Gestational Carrier FAQs
You’re not alone. We’re here to answer all your questions.
Becoming a gestational carrier is a journey that requires understanding, planning and commitment. As experienced fertility doctors in Raleigh we recognize that each journey is different. However, it is our goal to partner with you during this journey and answer any questions you may have. Below we’ve compiled a list of the most common questions about the gestational carrier journey.
Traditional surrogacy refers to a woman who becomes pregnant when her own egg is fertilized by the intended sperm through intrauterine insemination.
A gestational carrier carries a child to full term for the intended parents. The embryo is created by the intended parents through the process of IVF, also known as in-vitro fertilization. This embryo is then placed in the uterus of the gestational carrier who will give birth to the baby.
To become a gestational carrier your first steps include determining if you meet the basic requirements. These requirements include:
- you have had at least one successful pregnancy
- you do not have any medical conditions that could interfere with the pregnancy
- you are a non-smoker
- you are willing to take prenatal care measures
In some cases we make exceptions for certain circumstances, however, gestational carriers are typically between the ages of 21 and 33 years old.
Please contact us to discuss your circumstances in detail.
Working with an agency is a decision that you will need to make at some point when looking to become a gestational carrier. Choosing to partner with an agency can save you time in searching for intended parents as well as ensure that your rights and carrier expectations are met. Our agency is also your advocate and helps ensure you are represented throughout the journey.
Yes. When you become a gestational carrier you have no genetic relationship with the child.
About the Journey
Every gestational carrier journey is unique. Typically, the process can take up to 1 to 2 months to be matched with the intended parents and 3 to 4 months to complete the medical preparations and psychological screenings.
Yes. Once the intended parents review your profile and requests to meet you, you’ll then receive a profile of the intended parents.
The amount of contact and interaction you have with your intended parents largely depends on the wishes of both parties. In most cases, the relationships positively evolve overtime as your journey progresses.
Your initial medical procedures and screenings typically take place at our fertility clinic. Once you become pregnant you’ll begin visiting with your obstetrician and gynecologist to ensure the health and wellness of you and the baby. You’ll give birth to the baby at a hospital or the agreed upon location.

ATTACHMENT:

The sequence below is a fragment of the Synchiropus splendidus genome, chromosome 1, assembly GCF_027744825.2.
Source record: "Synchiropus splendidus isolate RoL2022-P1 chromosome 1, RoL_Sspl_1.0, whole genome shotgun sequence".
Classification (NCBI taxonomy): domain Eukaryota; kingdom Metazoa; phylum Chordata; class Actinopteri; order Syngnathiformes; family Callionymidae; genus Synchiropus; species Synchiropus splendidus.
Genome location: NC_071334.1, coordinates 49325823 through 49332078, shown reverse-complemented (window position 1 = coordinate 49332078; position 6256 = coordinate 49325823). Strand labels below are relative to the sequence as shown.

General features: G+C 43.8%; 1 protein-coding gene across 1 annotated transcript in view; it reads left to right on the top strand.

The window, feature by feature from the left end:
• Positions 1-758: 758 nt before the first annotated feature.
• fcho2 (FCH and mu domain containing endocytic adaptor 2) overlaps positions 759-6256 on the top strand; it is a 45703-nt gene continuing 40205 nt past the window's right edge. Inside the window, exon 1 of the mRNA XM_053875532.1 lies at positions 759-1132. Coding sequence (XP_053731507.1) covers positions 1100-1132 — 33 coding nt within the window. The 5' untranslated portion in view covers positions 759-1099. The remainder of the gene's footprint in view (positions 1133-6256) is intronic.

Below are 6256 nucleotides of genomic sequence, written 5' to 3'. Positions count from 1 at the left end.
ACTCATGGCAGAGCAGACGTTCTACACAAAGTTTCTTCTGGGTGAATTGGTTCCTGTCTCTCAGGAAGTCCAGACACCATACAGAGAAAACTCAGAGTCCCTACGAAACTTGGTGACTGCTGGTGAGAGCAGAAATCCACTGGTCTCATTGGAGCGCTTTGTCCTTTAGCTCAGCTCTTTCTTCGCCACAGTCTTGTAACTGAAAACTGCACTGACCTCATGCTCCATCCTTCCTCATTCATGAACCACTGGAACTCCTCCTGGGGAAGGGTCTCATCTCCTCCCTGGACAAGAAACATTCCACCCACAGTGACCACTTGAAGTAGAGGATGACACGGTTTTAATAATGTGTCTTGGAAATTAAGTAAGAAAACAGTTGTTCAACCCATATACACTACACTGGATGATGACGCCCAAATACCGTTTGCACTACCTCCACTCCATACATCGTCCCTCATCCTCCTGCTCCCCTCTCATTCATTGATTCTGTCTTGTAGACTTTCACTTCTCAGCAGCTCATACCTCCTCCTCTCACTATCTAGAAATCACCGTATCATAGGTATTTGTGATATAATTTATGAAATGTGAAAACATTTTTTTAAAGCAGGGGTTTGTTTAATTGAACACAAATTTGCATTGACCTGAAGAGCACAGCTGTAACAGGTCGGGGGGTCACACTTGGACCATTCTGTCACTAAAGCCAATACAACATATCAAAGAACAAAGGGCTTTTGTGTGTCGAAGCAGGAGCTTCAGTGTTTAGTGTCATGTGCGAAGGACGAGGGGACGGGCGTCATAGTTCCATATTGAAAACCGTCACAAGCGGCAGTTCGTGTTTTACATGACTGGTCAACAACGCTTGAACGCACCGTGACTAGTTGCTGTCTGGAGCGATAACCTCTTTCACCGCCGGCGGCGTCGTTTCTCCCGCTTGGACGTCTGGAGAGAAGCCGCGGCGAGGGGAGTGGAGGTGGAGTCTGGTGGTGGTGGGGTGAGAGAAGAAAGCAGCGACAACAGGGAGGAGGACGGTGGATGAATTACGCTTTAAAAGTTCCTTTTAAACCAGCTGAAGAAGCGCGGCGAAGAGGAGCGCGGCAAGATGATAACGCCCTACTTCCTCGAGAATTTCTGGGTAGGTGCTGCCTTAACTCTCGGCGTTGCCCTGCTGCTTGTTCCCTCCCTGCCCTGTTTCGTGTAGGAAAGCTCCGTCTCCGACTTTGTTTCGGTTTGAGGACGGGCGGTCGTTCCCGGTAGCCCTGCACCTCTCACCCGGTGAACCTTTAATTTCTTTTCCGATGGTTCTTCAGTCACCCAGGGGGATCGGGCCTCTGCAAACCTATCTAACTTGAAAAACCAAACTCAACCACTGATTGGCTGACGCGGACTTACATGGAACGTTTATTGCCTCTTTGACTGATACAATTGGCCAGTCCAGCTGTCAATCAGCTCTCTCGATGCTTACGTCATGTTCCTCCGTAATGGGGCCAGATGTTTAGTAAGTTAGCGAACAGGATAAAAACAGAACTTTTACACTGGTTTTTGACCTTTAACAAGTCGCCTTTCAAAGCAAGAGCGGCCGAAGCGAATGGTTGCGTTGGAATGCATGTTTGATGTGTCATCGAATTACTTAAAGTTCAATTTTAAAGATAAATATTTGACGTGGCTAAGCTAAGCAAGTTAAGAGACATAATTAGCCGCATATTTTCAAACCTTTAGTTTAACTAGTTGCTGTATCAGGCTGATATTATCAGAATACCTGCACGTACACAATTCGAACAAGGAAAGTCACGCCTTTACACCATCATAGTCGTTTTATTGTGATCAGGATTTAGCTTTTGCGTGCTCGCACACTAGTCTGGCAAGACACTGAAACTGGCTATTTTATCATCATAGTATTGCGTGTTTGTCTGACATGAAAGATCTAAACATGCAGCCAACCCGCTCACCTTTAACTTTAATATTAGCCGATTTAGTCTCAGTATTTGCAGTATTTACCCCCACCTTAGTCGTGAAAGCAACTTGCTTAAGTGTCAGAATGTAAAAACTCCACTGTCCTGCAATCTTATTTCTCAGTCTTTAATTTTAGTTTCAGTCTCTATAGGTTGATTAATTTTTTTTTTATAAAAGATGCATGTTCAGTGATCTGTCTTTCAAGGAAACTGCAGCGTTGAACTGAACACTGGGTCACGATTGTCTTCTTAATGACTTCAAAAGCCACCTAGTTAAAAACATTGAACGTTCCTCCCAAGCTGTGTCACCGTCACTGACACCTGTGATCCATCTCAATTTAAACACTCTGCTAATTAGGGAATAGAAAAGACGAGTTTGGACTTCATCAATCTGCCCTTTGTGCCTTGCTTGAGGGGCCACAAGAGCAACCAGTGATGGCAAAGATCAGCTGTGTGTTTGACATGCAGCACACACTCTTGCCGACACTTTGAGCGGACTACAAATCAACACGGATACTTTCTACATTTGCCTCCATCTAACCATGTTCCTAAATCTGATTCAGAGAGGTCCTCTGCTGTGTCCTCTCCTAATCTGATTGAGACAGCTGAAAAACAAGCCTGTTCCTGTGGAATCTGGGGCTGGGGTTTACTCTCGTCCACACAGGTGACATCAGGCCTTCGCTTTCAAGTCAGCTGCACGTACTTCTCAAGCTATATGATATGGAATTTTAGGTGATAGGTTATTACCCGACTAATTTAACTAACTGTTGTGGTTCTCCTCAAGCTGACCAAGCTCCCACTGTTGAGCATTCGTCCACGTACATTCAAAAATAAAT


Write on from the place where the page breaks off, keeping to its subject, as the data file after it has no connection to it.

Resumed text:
At Atlantic Reproductive Medicine Specialist it is important that you know that we are with you every step of the way. When you become a gestational carrier with us we will work to ensure your mental and physical wellness. We will guarantee the most advanced fertility and medical treatment and provide a family psychologist and legal representation.
Getting matched with your family can take up to 6 months.
Once you’ve been matched with the intended parents you will begin the journey with a psychological evaluation and establishing binding legal agreements that detail your compensation, the responsible party for related pregnancy expenses, identify the legal parents of the born child and more. Next, you’ll undergo fertility treatments to prepare your body for the embryo transfer. This entire process (from contracts to embryo transfer) can take up to 6 weeks.
Yes. Your partner will be required to attend psychological screenings to ensure you’re both mentally prepared for the journey. Medical screenings are required and typically include blood and urine testing, a physical exam, and in some cases complete medical records review. Your partner will also need to undergo sexually transmitted disease screening as well.
Pregnancy and Beyond
Absolutely! When you become a gestational carrier you become pregnant through IVF. During the IVF procedure the embryos are placed directly into your uterus so the fallopian tubes are not used.
All pregnancy complications are handled on a case by case basis. However, if during your previous pregnancy you developed preeclampsia, gestational diabetes, blood transfusions, best rest, or any other pregnancy health challenges becoming a gestational carrier could put your life at risk.
Whether or not your intended parents will be present at birth is a decision that is typically made during the development of your birth plan. Your birth plan is typically a plan that is put into place to help parents and gestational carriers make tentative arrangements for the birth of the child.
As a gestational carrier you will have no genetic relationship with the child. Therefore, the legal intended parents to the child you carry will be identified in the contracts and agreements regarding your planned pregnancy. In the Baby M case, the woman was a traditional surrogate and had a genetic link to the child.